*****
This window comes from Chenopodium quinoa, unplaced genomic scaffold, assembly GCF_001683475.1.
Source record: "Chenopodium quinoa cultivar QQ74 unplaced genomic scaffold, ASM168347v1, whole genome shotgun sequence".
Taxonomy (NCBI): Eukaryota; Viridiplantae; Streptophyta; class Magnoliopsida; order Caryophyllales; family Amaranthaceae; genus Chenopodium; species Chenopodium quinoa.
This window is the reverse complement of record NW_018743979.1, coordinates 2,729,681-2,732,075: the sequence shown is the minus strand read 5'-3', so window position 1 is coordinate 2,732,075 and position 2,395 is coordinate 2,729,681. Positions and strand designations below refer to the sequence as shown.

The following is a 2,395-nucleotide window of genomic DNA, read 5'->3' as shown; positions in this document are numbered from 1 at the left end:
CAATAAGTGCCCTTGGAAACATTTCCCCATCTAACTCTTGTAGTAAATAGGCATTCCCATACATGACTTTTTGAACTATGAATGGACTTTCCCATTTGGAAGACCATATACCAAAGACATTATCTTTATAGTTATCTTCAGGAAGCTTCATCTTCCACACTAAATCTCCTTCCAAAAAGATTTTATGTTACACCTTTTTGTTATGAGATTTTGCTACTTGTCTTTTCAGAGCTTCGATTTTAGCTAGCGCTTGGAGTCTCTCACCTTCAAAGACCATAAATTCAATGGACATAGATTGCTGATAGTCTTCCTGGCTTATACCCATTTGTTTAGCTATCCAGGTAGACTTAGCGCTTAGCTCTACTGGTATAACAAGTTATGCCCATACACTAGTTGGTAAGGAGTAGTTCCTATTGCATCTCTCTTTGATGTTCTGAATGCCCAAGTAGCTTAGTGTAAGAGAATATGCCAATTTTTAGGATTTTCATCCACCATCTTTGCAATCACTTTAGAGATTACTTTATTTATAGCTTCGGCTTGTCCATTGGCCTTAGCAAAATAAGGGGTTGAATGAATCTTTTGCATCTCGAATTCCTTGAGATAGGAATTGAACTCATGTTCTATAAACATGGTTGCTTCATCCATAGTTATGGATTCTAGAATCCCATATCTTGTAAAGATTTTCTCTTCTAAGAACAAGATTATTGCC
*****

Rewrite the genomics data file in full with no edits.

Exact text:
This window comes from Chenopodium quinoa, unplaced genomic scaffold, assembly GCF_001683475.1.
Source record: "Chenopodium quinoa cultivar QQ74 unplaced genomic scaffold, ASM168347v1, whole genome shotgun sequence".
Taxonomy (NCBI): Eukaryota; Viridiplantae; Streptophyta; class Magnoliopsida; order Caryophyllales; family Amaranthaceae; genus Chenopodium; species Chenopodium quinoa.
This window is the reverse complement of record NW_018743979.1, coordinates 2,729,681-2,732,075: the sequence shown is the minus strand read 5'-3', so window position 1 is coordinate 2,732,075 and position 2,395 is coordinate 2,729,681. Positions and strand designations below refer to the sequence as shown.

The following is a 2,395-nucleotide window of genomic DNA, read 5'->3' as shown; positions in this document are numbered from 1 at the left end:
CAATAAGTGCCCTTGGAAACATTTCCCCATCTAACTCTTGTAGTAAATAGGCATTCCCATACATGACTTTTTGAACTATGAATGGACTTTCCCATTTGGAAGACCATATACCAAAGACATTATCTTTATAGTTATCTTCAGGAAGCTTCATCTTCCACACTAAATCTCCTTCCAAAAAGATTTTATGTTACACCTTTTTGTTATGAGATTTTGCTACTTGTCTTTTCAGAGCTTCGATTTTAGCTAGCGCTTGGAGTCTCTCACCTTCAAAGACCATAAATTCAATGGACATAGATTGCTGATAGTCTTCCTGGCTTATACCCATTTGTTTAGCTATCCAGGTAGACTTAGCGCTTAGCTCTACTGGTATAACAAGTTATGCCCATACACTAGTTGGTAAGGAGTAGTTCCTATTGCATCTCTCTTTGATGTTCTGAATGCCCAAGTAGCTTAGTGTAAGAGAATATGCCAATTTTTAGGATTTTCATCCACCATCTTTGCAATCACTTTAGAGATTACTTTATTTATAGCTTCGGCTTGTCCATTGGCCTTAGCAAAATAAGGGGTTGAATGAATCTTTTGCATCTCGAATTCCTTGAGATAGGAATTGAACTCATGTTCTATAAACATGGTTGCTTCATCCATAGTTATGGATTCTAGAATCCCATATCTTGTAAAGATTTTCTCTTCTAAGAACAAGATTATTGCC